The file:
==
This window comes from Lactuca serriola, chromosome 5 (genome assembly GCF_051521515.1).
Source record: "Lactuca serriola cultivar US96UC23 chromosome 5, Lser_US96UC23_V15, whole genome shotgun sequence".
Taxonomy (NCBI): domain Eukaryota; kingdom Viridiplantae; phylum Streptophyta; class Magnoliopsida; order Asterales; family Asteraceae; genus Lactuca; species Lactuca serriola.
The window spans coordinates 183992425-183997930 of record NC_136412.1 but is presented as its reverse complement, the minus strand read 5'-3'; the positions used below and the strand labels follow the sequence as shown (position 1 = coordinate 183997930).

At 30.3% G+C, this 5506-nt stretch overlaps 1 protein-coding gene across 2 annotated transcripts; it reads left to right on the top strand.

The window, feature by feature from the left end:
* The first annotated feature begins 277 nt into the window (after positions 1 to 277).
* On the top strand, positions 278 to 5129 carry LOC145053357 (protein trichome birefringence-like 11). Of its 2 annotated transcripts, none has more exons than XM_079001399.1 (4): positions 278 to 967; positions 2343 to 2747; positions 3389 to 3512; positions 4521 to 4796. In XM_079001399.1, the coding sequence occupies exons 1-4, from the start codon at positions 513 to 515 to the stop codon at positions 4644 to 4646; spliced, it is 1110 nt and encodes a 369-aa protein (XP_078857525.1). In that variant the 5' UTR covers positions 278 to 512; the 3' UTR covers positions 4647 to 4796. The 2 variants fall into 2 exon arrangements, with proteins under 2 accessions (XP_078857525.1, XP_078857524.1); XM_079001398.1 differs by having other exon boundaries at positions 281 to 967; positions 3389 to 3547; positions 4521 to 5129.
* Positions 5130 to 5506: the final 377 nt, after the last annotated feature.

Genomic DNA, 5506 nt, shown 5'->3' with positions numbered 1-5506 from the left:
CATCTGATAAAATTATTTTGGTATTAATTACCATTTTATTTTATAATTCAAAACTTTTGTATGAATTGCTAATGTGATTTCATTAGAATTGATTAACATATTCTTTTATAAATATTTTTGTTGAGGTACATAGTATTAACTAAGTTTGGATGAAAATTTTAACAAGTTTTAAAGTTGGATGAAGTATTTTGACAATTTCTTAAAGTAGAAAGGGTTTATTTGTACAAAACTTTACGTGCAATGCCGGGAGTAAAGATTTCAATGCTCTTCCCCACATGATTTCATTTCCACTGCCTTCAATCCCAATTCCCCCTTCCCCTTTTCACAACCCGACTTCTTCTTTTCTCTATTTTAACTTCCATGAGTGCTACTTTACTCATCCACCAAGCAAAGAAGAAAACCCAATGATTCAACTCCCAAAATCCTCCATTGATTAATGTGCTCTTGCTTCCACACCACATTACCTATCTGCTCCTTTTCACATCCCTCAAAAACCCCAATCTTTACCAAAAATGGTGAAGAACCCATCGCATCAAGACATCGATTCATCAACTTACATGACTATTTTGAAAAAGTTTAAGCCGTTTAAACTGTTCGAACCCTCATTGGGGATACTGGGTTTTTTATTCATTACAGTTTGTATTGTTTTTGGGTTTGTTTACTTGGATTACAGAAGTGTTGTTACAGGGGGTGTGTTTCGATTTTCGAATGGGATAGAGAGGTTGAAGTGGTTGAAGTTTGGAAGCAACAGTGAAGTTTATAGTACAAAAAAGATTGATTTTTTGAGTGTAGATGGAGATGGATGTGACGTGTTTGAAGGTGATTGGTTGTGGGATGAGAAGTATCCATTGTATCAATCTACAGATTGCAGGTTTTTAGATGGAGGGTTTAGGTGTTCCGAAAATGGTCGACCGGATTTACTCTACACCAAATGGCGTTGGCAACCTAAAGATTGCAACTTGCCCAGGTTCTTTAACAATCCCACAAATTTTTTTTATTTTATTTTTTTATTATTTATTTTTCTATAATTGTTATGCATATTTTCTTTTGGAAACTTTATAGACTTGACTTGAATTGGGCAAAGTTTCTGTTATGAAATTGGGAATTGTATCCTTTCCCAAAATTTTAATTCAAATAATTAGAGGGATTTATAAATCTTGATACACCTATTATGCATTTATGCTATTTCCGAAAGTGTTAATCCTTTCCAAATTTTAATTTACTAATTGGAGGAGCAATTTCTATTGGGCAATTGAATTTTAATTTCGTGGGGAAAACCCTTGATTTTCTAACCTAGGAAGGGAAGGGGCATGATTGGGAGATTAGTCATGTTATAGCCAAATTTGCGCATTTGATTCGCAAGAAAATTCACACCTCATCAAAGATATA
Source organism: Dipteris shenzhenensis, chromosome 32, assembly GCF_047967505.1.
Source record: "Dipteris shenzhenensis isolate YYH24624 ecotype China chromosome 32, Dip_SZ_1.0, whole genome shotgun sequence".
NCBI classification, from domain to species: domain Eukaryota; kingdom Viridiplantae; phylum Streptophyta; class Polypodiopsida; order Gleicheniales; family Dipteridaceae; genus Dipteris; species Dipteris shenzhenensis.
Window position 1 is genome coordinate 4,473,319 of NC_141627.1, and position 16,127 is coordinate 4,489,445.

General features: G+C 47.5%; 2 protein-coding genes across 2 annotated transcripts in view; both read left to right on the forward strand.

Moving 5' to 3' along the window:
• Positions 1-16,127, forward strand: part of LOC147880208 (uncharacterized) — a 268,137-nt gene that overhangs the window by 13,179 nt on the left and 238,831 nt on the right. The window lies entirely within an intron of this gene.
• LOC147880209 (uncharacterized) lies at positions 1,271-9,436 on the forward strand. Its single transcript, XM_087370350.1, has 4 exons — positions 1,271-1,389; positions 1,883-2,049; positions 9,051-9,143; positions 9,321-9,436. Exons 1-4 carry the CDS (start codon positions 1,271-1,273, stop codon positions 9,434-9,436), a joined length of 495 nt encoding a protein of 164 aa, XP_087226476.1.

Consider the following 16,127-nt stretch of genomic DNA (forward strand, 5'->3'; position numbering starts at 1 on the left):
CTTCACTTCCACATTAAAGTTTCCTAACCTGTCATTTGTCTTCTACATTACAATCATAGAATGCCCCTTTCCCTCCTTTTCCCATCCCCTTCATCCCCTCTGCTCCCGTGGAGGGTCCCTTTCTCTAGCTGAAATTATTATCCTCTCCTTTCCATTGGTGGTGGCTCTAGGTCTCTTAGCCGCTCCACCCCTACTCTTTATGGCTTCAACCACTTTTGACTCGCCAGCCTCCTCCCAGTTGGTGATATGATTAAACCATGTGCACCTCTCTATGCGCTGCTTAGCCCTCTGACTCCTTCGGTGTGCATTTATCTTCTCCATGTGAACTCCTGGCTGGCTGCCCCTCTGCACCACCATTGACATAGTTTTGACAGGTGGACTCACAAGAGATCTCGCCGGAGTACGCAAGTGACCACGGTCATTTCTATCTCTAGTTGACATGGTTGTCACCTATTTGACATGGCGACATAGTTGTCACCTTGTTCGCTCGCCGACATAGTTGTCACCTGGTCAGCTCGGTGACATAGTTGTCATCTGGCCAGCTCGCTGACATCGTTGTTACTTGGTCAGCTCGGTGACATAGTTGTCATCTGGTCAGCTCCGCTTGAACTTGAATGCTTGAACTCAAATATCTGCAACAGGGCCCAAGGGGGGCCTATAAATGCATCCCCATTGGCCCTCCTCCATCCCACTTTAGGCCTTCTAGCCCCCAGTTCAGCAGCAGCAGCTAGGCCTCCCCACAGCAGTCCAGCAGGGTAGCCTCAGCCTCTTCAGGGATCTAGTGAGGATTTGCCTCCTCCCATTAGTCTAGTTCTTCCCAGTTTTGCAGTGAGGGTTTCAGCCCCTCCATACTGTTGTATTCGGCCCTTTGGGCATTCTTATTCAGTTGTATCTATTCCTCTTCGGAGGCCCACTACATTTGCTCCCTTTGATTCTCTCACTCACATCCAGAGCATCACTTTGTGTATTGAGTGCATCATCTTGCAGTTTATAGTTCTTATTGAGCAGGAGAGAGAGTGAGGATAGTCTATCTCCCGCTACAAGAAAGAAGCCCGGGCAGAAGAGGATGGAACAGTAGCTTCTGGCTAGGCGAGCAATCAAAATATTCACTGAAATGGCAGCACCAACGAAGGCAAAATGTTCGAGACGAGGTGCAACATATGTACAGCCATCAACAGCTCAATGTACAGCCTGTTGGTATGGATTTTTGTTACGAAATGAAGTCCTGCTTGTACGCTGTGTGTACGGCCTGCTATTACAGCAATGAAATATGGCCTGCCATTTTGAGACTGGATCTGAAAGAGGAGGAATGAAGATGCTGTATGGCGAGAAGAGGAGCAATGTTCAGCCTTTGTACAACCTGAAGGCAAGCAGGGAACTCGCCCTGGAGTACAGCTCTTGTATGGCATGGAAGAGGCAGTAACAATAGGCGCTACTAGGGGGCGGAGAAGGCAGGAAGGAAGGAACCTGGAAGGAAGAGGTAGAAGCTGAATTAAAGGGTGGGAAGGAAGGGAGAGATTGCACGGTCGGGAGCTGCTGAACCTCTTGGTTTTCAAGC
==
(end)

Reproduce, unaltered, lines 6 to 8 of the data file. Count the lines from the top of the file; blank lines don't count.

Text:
The window, feature by feature from the left end:
* The first annotated feature begins 277 nt into the window (after positions 1 to 277).
* On the top strand, positions 278 to 5129 carry LOC145053357 (protein trichome birefringence-like 11). Of its 2 annotated transcripts, none has more exons than XM_079001399.1 (4): positions 278 to 967; positions 2343 to 2747; positions 3389 to 3512; positions 4521 to 4796. In XM_079001399.1, the coding sequence occupies exons 1-4, from the start codon at positions 513 to 515 to the stop codon at positions 4644 to 4646; spliced, it is 1110 nt and encodes a 369-aa protein (XP_078857525.1). In that variant the 5' UTR covers positions 278 to 512; the 3' UTR covers positions 4647 to 4796. The 2 variants fall into 2 exon arrangements, with proteins under 2 accessions (XP_078857525.1, XP_078857524.1); XM_079001398.1 differs by having other exon boundaries at positions 281 to 967; positions 3389 to 3547; positions 4521 to 5129.